Charging time is a hot topic when it comes to electric cars. The onset of rapid charging means that being stranded for hours waiting for your car’s battery could soon be a distant memory. Yet these chargers are still relatively rare, so what are your options the rest of the time? Here we look at all the methods and what are the best approaches to keep you going.
As the name suggests, this method results in the longest charging times, with some larger EVs needing up to 24 hours to replenish their batteries when charged this way. Even something as humble as a Nissan Leaf with a 40kWh battery will require nearly 12 hours for a full battery. Normally running at about 3kW, these chargers are occasionally still found at public charging points but are more often than not the portable type that feature a three-pin plug for use with a domestic electricity supply. Most electric cars get one of these units as standard, but the ever increasing size of battery packs mean that most manufacturers recommend using them only when no other charging method is available. Of course, if you don’t cover many miles a day, then slow charging allows you an easy way to top-up the car’s cells overnight, while the slow rate of charge means less heat is generated in the battery, which can help prolong its useful life.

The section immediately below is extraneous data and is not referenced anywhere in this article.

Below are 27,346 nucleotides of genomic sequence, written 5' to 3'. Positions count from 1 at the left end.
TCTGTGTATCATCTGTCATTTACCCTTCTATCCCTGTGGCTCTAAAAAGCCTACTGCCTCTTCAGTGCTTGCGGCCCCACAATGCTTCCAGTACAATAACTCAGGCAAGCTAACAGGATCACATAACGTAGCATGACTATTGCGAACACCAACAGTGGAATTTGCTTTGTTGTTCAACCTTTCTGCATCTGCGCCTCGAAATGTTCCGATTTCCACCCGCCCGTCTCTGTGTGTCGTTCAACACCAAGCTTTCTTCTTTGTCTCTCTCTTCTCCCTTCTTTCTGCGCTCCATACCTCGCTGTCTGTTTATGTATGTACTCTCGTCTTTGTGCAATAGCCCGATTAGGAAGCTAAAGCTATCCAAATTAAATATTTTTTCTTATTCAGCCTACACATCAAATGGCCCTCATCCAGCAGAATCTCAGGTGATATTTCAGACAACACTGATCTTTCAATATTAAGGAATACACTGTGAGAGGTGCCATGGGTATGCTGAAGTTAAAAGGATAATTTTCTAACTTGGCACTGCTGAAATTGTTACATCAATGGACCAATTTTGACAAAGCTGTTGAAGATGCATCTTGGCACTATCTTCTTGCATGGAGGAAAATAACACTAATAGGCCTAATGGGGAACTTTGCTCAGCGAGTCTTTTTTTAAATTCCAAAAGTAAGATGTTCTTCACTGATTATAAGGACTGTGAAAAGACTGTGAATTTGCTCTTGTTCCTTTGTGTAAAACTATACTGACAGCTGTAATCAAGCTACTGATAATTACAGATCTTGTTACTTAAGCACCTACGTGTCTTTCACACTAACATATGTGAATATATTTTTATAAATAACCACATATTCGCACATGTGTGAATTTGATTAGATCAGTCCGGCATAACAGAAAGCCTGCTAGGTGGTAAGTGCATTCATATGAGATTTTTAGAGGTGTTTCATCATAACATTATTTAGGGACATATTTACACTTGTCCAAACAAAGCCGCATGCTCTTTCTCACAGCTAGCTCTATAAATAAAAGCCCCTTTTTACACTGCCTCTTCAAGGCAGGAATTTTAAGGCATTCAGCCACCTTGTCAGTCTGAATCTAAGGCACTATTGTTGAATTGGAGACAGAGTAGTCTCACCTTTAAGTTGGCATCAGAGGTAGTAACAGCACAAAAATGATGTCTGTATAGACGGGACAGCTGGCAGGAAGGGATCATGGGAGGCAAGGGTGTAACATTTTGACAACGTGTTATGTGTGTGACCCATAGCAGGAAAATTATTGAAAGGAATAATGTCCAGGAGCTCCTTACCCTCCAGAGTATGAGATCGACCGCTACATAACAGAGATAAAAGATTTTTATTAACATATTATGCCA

This is quickly becoming the most popular method of charging, particularly for domestic use. Fast charging runs at either 7kW or 22kW, with the latter usually being reserved for public charging points. Most dedicated domestic wallboxes, such as a Pod Point, run at the lower 7kW rate, which roughly halves the time it takes for a full charge compared to a slow charger. So for example, you can expect a Nissan Leaf with a 40kW battery to be fully recharged in about six hours, while a Tesla with a 75kW battery will require about 12 hours. 22kW requires a three-phase electricity supply, meaning they are a rare and expensive solution at home. They also require a car that can accept Direct Current (DC) charging as well as the more prevalent Alternating Current (AC) method. If your car can accept this rate of charge, then expect charging times to be slashed by around half compared to the 7kW unit, so a 75kW Tesla will be charged in under six hours.
On paper, this is by far the fastest way of topping up the batteries in your EV, with some chargers able to deliver a significant injection of energy within just 20 minutes. Charging at anything from 50kW to up to 350kW, these units are usually found at motorway service stations and dedicated charging hubs. You’ll need a car that can handle this type of DC charging, and for best results you’ll only charge up to 80 percent of the battery’s capacity, because beyond this point the rate of charge slows significantly to protect the cells from the high temperatures involved in such high electrical currents.
Of course to make use of this capability you’ll need a car with a charging system that can accept rapid charging. Most entry-level models are available with an optional upgrade that allows DC charging of up to 100kW, while more expensive models such as the Tesla Model 3 and Model S can charge at a rate of 250kW. Some variants of the Porsche Taycan can handle up to 270kW, while the Lucid Motors Air will claim a 300kW figure when it goes on sale next year.